Suella Fernandes: Brexit gives us a huge opportunity to do things better

Posted On: 
7th December 2017

While the media focuses on the ins and outs of negotiations, we must not lose sight of the huge opportunities on offer, writes Suella Fernandes

Brexit Secretary David Davis Brexit Secretary David Davis
PA Images

In June 2016, the British voted decisively to take back control of their country’s destiny. This was the right decision. The UK never felt entirely at home in an EU. An EU intent on further centralisation around its core project – the euro.

While our EU membership served us at the time, there was at its heart an irreconcilable difference on the final end point. This was apparent at the time we chose not to join the euro, but has grown over the years. The British people recognised this and made their choice. We want to be good friends and partners with the EU but we can best do that as a fully independent sovereign state.

Regaining control over our economy, trade, law and borders is a very exciting project that presents huge opportunities to rethink how we govern ourselves and do things better. The government is getting on with. Much progress has been made but there is much more to be done.

While the media focus on the daily ins and outs of the negotiations, legislation at Westminster and other consequentials, it is worth standing back and looking at what we have and can achieve.

Firstly, we have an agreed path to exit. We have started negotiations via Article 50 and have agreed with the EU27 that both sides wish to see a final trade agreement. This is important for both sides. Obviously, this is a negotiation that entails the UK putting its case forcefully. There will be discussions and compromises.

Secondly, we have put in train the domestic legislation necessary to leave the EU. The European Union (Withdrawal) Bill currently before Parliament is a highly professional piece of legislation that gives UK businesses and citizens’ certainty. We will have a fully functioning set of UK regulations the day we leave the EU.

We now have the processes in place to leave both at an EU level and at a domestic level. That is however just the process. What is important is how we use this new opportunity to secure our future prosperity and democracy.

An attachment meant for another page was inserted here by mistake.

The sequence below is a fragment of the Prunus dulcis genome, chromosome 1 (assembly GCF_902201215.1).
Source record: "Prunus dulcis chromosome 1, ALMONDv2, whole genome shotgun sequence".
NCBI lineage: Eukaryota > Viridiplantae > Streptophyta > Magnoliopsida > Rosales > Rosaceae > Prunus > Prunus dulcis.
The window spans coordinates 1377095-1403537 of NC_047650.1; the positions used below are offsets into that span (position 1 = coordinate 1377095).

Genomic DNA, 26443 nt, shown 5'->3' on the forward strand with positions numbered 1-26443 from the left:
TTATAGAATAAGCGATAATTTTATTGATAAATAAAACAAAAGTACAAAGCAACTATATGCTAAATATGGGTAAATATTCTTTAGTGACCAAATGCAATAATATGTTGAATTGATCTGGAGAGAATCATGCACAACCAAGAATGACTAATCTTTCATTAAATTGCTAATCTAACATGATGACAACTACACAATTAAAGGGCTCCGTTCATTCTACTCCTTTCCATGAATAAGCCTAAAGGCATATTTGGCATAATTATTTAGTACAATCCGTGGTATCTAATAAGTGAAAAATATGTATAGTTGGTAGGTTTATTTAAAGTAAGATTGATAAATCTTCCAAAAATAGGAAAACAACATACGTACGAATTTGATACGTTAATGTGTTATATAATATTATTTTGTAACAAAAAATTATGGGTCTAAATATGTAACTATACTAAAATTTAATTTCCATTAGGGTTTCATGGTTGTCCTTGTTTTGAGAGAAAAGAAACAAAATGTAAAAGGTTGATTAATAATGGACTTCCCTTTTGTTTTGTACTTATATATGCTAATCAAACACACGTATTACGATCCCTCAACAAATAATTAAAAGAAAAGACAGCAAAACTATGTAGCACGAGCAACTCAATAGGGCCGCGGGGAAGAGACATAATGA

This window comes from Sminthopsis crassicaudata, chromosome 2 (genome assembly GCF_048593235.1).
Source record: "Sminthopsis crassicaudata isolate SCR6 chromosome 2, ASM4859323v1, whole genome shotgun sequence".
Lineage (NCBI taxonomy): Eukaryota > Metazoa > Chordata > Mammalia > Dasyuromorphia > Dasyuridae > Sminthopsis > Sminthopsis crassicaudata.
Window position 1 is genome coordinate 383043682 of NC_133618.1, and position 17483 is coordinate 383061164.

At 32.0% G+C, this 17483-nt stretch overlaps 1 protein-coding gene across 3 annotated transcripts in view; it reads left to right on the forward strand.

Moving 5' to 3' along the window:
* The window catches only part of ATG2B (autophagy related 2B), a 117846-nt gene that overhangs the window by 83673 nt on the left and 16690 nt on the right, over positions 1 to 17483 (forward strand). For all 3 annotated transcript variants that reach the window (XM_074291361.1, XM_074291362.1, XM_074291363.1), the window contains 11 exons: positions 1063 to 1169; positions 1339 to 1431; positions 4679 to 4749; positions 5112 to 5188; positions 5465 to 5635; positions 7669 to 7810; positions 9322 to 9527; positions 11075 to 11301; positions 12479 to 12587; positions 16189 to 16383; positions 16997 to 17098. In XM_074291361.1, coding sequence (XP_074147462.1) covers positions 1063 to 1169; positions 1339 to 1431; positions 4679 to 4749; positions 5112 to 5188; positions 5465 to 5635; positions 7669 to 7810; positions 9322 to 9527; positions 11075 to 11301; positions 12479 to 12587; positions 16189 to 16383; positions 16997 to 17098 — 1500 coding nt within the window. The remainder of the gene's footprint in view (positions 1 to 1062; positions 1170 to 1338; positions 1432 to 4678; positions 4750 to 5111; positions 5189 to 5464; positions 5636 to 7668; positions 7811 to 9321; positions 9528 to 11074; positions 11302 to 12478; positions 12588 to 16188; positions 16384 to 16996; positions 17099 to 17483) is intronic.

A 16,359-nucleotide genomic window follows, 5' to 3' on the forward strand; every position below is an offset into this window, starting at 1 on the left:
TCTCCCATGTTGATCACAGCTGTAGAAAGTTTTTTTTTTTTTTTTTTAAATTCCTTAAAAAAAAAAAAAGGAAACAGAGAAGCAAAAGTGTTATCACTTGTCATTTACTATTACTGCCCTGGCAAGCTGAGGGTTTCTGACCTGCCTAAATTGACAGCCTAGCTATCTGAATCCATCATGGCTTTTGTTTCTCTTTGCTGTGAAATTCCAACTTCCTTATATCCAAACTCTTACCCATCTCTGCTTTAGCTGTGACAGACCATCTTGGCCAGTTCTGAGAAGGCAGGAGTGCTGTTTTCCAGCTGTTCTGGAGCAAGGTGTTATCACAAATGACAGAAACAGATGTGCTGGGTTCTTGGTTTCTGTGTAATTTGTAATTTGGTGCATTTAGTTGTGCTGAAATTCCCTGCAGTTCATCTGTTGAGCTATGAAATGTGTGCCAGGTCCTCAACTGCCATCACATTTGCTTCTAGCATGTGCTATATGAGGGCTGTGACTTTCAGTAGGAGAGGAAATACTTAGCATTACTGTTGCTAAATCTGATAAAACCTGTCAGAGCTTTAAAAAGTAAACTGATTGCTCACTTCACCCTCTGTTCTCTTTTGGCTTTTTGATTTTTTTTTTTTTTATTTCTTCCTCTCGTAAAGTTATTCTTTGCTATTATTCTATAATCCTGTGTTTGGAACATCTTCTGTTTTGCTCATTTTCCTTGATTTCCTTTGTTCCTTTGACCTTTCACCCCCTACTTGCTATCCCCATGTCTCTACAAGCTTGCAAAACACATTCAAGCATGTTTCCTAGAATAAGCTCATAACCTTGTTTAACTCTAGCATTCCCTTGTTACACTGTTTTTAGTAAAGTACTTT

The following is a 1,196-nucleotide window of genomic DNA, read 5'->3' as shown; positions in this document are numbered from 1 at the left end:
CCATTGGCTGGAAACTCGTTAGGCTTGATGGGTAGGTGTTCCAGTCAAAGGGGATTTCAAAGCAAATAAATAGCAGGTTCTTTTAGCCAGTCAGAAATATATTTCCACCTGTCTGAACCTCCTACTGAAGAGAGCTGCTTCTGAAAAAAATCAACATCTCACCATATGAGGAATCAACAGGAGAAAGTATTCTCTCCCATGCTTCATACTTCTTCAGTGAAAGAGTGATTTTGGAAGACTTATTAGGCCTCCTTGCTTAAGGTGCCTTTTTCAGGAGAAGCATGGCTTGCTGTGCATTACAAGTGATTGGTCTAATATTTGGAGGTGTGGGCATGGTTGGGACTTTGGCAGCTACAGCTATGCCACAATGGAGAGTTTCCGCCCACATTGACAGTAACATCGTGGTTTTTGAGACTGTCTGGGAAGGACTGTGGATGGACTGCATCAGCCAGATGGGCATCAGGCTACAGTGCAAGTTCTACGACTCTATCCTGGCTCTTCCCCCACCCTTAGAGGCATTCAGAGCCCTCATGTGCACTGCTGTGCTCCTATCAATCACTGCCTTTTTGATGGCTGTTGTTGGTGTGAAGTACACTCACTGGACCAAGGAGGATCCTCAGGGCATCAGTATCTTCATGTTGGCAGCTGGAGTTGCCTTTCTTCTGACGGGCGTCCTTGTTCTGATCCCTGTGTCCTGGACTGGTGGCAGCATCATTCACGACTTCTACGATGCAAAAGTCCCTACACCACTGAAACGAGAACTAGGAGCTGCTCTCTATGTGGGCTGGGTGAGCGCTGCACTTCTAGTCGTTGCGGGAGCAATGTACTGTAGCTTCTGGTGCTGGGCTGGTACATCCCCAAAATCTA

The UK has always been a trading nation. In the 19th century the UK led the world on free trade and we can do so again. Regaining our seat at the WTO gives us a great opportunity to advocate free trade where previously our interests were subsumed in the EU.

Beyond this we are already in talks with the EU27 concerning a new trade agreement. There are however huge opportunities in the rest of the world. Lord Price, a former Trade Minister has already confirmed that 60 states with trade relations with the EU wish to roll over their agreements with the UK. There are also many states where we have no current agreements which have already expressed an interest in dealing with the UK. Old friends such as Australia, New Zealand, Malaysia and India as well as important economies such as Brazil. There are big opportunities for the UK in areas that will increasingly form a larger proportion of the world’s economy.

Beyond the economy, the second major reason the British people were right to vote to leave the EU was democracy. While members of the EU, the majority of our laws were made in a system over which our Parliamentary democracy had little say. This sense of powerlessness created a distance between the voters and the politicians. No longer. The UK Parliament will soon be back in control of the UK’s borders, our regional policy, fishing, agriculture and much more. This is great news for our democracy. We will have politicians in Westminster that can really effect change.

We are already seeing a new vitality in our democracy. There is a lively discussion underway as to what a UK fishing and agriculture policy should look like. We can redesign a UK regional policy, ending the absurd system whereby the UK taxpayer sent money to Brussels only to get a smaller portion back covered in flags and strings. When the EU’s free movement policy comes to an end we can redesign our immigration system that is fair to everyone in the country, helping UK businesses train and skill Britons while still attracting the brightest and best to our shores.

Across the board the vote by the British people has given us a huge opportunity to do things better. This is an exciting time in British politics and I intend to do my bit to ensure this opportunity is not wasted.


Suella Fernandes is Conservative MP for Fareham and chair of the European Research Group